How Changes in Healthcare Will Affect You

There has been a tectonic change in the way medicine is being practiced in our country. It began in the early 1960’s, when the government and private insurance became the major payers for physician services, and accelerated in the early 1980’s as those same payers began to increasingly dictate the manner in which medicine should be practiced. Today, it has reached the stage that your doctor is more likely to be an employee of a large bureaucratic structure, be it an insurance company, a large hospital system, or in the case of the VA, the government. Contrary to popular opinion, the vast majority of health care dollars you spend do not end up in the pockets of those who provide your care. Rather, they fund the grand structures of both non-profit and for profit enterprises, whose course is being steered by executives whose monthly paychecks are anywhere from 10 to 100 times larger than those of the physicians they now control. Of note is the fact that these executives almost uniformly have never cared for a patient, or know much about medicine besides its business aspects. Despite a number of states still having laws on the books prohibiting the corporate practice of medicine, these laws have been either removed by the lobbying efforts of the American Hospital Association and the large insurance companies, or subverted to the point that they no longer matter.  Today, less than half of physicians are in any control of their practice, down from 95% just twenty years ago. And even the ones who are have to deal with a federally mandated morass of electronic health records (which do not communicate with one another), growing mountain of prior approvals, after the fact denial of payments, onerous regulations, and rising malpractice costs, forcing many to either retire or join the ranks of the employees.

Why should any of this matter to you, the patients? The answer is twofold. Most importantly, because it affects the kind of care you receive. When the bean counters decide that my productivity and their income will increase if they limit the time I have to interact with you to 5-10 minutes, my ability to decide and explain what is the best course of treatment for you problem becomes impaired. When your care gets shifted numerous times because of a change in the insurance plan you are offered, you no longer have a personal relationship or a level of trust you need to follow my recommendations. When the services I would provide to you are now being given by other “health care providers” who are not doctors, more subtle or unusual problems are more likely to be missed or ignored. And when you are unable to navigate the phone and bureaucratic triage system that has been erected to limit your access to my care, you suffer even more. Secondly, you should care because you are paying for all the layers of middlemen who are making an expensive system even more expensive.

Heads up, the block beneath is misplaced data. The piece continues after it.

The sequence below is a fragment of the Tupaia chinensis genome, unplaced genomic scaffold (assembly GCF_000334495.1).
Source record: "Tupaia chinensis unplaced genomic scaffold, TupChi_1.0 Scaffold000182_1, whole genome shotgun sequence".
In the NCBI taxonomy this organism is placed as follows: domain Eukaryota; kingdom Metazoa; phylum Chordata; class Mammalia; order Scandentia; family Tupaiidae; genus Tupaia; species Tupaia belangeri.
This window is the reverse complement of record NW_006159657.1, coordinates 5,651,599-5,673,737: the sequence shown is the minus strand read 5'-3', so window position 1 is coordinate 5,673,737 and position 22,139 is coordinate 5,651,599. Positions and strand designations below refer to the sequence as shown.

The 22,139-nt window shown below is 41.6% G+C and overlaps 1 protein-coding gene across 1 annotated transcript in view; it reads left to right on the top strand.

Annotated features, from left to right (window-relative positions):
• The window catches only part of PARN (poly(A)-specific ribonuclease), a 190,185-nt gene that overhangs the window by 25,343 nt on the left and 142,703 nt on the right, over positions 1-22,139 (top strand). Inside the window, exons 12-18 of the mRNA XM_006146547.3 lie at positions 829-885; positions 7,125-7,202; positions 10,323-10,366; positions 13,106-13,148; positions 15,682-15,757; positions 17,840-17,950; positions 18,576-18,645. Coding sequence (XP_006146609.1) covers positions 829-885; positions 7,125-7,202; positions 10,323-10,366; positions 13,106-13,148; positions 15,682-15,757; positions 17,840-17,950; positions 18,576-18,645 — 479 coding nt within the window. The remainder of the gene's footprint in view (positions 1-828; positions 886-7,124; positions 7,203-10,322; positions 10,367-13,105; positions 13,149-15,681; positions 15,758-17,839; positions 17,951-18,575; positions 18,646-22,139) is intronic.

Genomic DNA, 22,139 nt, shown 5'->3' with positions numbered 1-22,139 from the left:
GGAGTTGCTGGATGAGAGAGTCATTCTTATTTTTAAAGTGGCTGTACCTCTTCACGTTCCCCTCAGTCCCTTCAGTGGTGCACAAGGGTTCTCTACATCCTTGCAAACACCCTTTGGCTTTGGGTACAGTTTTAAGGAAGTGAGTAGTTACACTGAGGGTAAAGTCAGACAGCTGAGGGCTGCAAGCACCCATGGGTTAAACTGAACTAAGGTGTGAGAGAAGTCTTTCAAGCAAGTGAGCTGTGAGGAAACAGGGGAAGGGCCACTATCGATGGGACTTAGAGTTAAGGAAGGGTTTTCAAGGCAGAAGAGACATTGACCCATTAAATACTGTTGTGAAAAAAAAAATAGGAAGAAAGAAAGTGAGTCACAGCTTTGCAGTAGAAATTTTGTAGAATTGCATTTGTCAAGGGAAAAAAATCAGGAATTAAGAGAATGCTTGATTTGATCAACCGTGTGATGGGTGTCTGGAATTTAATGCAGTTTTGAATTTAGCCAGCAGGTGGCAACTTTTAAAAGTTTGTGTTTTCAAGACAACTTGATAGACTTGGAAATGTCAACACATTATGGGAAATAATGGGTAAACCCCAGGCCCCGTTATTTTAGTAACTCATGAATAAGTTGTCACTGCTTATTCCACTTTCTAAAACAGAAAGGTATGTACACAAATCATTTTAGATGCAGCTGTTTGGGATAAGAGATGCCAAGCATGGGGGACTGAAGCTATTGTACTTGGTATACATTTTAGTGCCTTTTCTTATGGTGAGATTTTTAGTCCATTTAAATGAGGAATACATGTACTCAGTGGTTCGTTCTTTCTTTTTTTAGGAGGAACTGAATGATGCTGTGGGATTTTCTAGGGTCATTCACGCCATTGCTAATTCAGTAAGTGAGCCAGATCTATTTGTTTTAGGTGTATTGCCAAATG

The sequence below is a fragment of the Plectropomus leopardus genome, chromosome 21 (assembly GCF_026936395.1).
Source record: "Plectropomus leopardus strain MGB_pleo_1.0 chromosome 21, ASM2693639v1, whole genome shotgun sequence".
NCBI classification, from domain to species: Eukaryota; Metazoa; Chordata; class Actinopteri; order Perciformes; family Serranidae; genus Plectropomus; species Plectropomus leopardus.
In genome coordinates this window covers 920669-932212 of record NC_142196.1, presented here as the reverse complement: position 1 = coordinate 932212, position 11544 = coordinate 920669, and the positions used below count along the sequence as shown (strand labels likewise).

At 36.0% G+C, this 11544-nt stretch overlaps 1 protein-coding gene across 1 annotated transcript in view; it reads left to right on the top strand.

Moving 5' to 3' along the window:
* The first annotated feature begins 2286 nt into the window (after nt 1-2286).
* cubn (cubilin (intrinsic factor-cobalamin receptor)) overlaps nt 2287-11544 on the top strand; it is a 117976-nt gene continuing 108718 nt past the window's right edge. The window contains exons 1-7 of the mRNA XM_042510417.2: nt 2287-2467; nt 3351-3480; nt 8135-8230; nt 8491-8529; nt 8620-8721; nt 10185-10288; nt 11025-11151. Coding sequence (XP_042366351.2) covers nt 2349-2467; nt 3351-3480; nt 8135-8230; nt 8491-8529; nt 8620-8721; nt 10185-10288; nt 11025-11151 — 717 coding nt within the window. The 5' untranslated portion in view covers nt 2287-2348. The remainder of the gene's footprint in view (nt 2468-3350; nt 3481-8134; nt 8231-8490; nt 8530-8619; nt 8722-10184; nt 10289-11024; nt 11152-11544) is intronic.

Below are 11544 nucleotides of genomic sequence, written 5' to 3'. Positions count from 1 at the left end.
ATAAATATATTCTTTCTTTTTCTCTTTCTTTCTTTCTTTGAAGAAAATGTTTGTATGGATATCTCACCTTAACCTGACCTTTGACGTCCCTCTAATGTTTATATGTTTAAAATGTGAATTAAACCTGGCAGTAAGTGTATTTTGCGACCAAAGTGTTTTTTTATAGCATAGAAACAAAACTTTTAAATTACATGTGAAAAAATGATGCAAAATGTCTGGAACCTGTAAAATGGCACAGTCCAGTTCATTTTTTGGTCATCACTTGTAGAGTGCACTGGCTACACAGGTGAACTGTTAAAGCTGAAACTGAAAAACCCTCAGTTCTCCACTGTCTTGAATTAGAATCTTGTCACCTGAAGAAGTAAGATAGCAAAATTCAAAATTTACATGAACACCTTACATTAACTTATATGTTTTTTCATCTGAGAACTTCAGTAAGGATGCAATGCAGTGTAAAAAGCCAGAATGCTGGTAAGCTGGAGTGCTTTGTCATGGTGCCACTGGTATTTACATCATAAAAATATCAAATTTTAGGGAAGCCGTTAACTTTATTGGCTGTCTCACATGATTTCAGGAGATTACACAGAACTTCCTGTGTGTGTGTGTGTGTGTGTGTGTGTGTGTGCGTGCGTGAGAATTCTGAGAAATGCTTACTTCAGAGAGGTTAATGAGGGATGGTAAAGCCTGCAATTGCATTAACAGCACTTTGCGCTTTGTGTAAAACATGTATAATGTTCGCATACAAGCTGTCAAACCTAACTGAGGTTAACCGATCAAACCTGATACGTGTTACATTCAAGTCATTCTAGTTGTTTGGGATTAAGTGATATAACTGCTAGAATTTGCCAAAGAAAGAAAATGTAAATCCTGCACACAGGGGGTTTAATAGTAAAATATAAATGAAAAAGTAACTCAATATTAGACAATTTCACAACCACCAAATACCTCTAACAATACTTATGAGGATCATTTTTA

Sadly, even those of us in the profession who know the intricacies of the system suffer similar problems when needing aid for ourselves and our families. Besides trying to support those who have provided good care to you in the past, and expressing your feelings to those officials in government who are driving many of the changes, there is little any of us can do. As the lobbying power of the hospitals and industry far outweigh those of doctors, the war no longer seems winnable. Perhaps the best we can hope for is that those of you who have children considering entering medicine as a profession do your best to instill in them the values that make them fight for the welfare of their patients over the dictates of the organization that will likely employ them. Otherwise, as one of my retiring associates recently told me, “we are never going to get the care we gave.”

This entry was posted in America, Health and wellness, Medicine, News and politics, Thoughts & Musings. Bookmark the permalink.

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